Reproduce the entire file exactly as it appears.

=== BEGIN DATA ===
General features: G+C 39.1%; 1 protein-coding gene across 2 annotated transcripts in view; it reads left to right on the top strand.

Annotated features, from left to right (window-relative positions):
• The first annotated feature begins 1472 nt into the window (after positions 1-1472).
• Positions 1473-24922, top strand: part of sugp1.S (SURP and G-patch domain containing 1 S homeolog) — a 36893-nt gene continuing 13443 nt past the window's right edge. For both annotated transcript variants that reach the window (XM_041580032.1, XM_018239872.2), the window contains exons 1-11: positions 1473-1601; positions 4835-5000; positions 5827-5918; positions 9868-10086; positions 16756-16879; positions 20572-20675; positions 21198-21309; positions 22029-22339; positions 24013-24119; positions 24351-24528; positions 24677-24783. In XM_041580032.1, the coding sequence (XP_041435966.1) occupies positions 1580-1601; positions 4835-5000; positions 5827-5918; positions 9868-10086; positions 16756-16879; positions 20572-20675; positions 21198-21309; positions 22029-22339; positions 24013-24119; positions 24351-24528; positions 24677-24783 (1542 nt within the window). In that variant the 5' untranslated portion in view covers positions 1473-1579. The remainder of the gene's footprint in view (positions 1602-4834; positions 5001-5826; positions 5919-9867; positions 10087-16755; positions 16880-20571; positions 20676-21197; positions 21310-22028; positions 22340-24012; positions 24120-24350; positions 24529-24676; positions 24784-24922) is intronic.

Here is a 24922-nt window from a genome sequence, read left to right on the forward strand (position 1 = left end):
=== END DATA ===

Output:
General features: G+C 39.1%; 1 protein-coding gene across 2 annotated transcripts in view; it reads left to right on the top strand.

Annotated features, from left to right (window-relative positions):
• The first annotated feature begins 1472 nt into the window (after positions 1-1472).
• Positions 1473-24922, top strand: part of sugp1.S (SURP and G-patch domain containing 1 S homeolog) — a 36893-nt gene continuing 13443 nt past the window's right edge. For both annotated transcript variants that reach the window (XM_041580032.1, XM_018239872.2), the window contains exons 1-11: positions 1473-1601; positions 4835-5000; positions 5827-5918; positions 9868-10086; positions 16756-16879; positions 20572-20675; positions 21198-21309; positions 22029-22339; positions 24013-24119; positions 24351-24528; positions 24677-24783. In XM_041580032.1, the coding sequence (XP_041435966.1) occupies positions 1580-1601; positions 4835-5000; positions 5827-5918; positions 9868-10086; positions 16756-16879; positions 20572-20675; positions 21198-21309; positions 22029-22339; positions 24013-24119; positions 24351-24528; positions 24677-24783 (1542 nt within the window). In that variant the 5' untranslated portion in view covers positions 1473-1579. The remainder of the gene's footprint in view (positions 1602-4834; positions 5001-5826; positions 5919-9867; positions 10087-16755; positions 16880-20571; positions 20676-21197; positions 21310-22028; positions 22340-24012; positions 24120-24350; positions 24529-24676; positions 24784-24922) is intronic.

Here is a 24922-nt window from a genome sequence, read left to right on the forward strand (position 1 = left end):